As students enter college this fall, many will hunger for more than knowledge. Up to half of college students in recent published studies say they either are not getting enough to eat or are worried about it.
This food insecurity is most prevalent at community colleges, but it’s common at public and private four-year schools as well.
Student activists and advocates in the education community have drawn attention to the problem in recent years, and the food pantries that have sprung up at hundreds of schools are perhaps the most visible sign. Some schools nationally also have instituted the Swipe Out Hunger program, which allows students to donate their unused meal plan vouchers, or “swipes,” to other students to use at campus dining halls or food pantries.
That’s a start, say analysts studying the problem of campus hunger, but more system-wide solutions are needed.
The U.S. Department of Education (Department) has launched a process for federal student loan borrowers to be reconsidered for loan forgiveness under a temporary expansion of the Public Service Loan Forgiveness (PSLF) Program.
This limited opportunity—which the Department is referring to as Temporary Expanded PSLF (TEPSLF)—was made possible by a $350-million appropriation through the Consolidated Appropriations Act, 2018. The law provides additional conditions under which borrowers may become eligible for loan forgiveness if some or all of their payments made on William D. Ford Federal Direct Loan (Direct Loan) Program loans were made on a nonqualifying repayment plan for the PSLF Program. This opportunity is only available on a first-come, first-served basis until the $350 million has been allocated or other criteria are met.
The Department will reconsider eligibility for the TEPSLF opportunity using an expanded list of qualifying repayment plans, which includes the Graduated Repayment Plan, Extended Repayment Plan, Consolidated Standard Repayment Plan, and Consolidated Graduated Repayment Plan. Funds for this opportunity are limited, and borrowers will be considered on a first come, first serve basis. Once funds under this opportunity are depleted or other criteria are met, the program will end.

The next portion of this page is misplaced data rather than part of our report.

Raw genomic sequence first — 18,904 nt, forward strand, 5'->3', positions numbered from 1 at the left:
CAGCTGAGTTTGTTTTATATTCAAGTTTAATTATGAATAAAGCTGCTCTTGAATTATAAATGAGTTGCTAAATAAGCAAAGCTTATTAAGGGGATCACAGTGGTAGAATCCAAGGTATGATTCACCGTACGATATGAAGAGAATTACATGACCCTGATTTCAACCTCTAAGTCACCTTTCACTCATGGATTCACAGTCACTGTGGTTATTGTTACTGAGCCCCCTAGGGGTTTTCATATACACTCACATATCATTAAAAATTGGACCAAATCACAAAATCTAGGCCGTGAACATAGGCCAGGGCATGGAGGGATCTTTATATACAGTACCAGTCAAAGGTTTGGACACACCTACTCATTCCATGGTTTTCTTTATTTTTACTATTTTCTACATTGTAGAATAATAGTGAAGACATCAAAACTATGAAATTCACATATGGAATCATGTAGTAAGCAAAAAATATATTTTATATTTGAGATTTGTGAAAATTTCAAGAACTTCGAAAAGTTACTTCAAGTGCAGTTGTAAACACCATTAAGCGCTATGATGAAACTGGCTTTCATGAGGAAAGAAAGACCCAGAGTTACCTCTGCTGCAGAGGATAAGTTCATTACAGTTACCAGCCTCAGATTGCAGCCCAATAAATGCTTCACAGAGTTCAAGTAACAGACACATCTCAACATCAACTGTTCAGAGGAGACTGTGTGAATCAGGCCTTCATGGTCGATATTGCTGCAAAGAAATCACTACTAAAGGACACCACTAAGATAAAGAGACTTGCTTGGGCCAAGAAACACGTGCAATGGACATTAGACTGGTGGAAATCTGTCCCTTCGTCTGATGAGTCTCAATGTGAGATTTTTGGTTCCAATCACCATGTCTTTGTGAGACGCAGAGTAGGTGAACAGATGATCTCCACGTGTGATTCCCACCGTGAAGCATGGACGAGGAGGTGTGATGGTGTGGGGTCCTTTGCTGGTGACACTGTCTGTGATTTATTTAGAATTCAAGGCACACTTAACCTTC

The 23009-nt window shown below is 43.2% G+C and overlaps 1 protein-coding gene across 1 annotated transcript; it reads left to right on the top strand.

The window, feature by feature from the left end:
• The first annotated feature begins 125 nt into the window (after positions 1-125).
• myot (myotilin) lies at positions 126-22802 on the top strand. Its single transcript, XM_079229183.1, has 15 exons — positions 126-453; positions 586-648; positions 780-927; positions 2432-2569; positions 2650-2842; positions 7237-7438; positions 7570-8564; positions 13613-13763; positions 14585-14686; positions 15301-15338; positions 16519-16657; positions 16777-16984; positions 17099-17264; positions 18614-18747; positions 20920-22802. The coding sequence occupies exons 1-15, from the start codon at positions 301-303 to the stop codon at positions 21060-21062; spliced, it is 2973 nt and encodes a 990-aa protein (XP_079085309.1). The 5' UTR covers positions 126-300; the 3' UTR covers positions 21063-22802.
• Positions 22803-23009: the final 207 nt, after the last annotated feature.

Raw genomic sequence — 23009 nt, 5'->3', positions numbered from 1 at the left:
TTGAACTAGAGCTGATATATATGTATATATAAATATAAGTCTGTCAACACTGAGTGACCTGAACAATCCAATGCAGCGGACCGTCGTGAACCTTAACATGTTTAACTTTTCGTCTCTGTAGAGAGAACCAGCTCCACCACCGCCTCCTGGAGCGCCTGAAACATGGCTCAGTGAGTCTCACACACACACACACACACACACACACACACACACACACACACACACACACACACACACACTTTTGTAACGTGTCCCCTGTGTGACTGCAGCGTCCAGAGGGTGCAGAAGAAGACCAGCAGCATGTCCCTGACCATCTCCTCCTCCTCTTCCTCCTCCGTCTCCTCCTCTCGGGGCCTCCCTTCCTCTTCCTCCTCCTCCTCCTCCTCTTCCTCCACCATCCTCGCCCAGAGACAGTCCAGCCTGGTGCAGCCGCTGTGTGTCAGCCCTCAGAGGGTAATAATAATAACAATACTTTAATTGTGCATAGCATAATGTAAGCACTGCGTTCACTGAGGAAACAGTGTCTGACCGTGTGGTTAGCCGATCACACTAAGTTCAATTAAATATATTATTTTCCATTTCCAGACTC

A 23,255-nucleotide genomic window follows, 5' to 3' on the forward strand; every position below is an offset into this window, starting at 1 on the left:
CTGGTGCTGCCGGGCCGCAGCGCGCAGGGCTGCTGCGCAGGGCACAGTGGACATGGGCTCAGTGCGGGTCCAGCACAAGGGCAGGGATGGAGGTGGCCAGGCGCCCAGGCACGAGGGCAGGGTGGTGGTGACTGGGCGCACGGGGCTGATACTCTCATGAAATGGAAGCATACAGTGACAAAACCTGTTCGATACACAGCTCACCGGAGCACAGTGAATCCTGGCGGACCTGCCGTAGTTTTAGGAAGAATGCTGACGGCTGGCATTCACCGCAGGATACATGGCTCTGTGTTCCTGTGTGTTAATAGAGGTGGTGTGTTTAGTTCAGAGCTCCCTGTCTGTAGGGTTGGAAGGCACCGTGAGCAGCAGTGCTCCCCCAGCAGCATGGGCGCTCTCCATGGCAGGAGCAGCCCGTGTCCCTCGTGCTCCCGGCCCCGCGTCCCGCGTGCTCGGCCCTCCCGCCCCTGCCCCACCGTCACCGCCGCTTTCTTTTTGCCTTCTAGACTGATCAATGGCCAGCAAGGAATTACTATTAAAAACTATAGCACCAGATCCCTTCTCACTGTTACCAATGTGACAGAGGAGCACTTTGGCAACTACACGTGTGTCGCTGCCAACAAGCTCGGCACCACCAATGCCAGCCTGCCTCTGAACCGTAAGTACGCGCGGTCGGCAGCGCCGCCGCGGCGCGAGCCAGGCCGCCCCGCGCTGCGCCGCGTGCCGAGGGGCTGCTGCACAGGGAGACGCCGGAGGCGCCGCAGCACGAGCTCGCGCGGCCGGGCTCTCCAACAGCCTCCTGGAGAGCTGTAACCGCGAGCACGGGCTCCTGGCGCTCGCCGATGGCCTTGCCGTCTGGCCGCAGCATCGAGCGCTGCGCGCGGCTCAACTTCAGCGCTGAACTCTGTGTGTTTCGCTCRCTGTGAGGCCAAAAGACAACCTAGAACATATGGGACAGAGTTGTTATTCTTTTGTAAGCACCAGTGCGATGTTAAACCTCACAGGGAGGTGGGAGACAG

It wasn’t the 110-octane fuel or the race car suspension that captured the attention of sixth-grader Finn Alcott at Bowling Green Junior High School.
Sure, having his tympanic membrane rattled when the 1980 Corvette’s 750-horsepower engine roared to life was cool and all, but Alcott was more interested in the sports car’s sleek lines.
“I’m more into engineering,” Alcott said. “I had a collection of Hot Wheels cars when I was younger, and I always liked this one car that went faster than the others. What it was was aerodynamics.”
That a sixth-grader is even using such scientific terms serves as proof that this past Wednesday’s On Track event is serving the purpose envisioned by the Bowling Green Area Chamber of Commerce and Western Kentucky University’s SKyTeach program.
The months-long wave of teacher protests, which has rolled through roughly half a dozen states already, swelled and crashed on the front stoop of North Carolina’s Capitol building Wednesday. Demonstrators donned red and gathered in the capital, Raleigh, to demand better pay and better school funding.
And there they stayed for hours, crowding into the opening session of the Legislature and eddying in the streets outside, gathering for a massive rally nearby organized by the North Carolina Association of Educators, the state’s biggest teacher advocacy group.
Schools across the state, meanwhile, were shuttered as teachers attended the protests. More than three dozen school districts closed, according to member station WUNC, which notes that that represents more than 1 million public school students — or two-thirds of the state’s public school population — who had their classes canceled.
Teachers across the country are pushing for better pay and increased school funding. They consistently make less than other college graduates with comparable experience — even though, for many teachers, working with students is more than a full-time job.
There are long days in the classroom, clubs and activities, planning and grading, and the many after-school hours spent with students.
Earlier this spring, we asked NPR Ed readers to send in stories of teachers going to great lengths to help students succeed in and out of school. We heard from hundreds of you. Many of you said that every teacher you know fits the bill.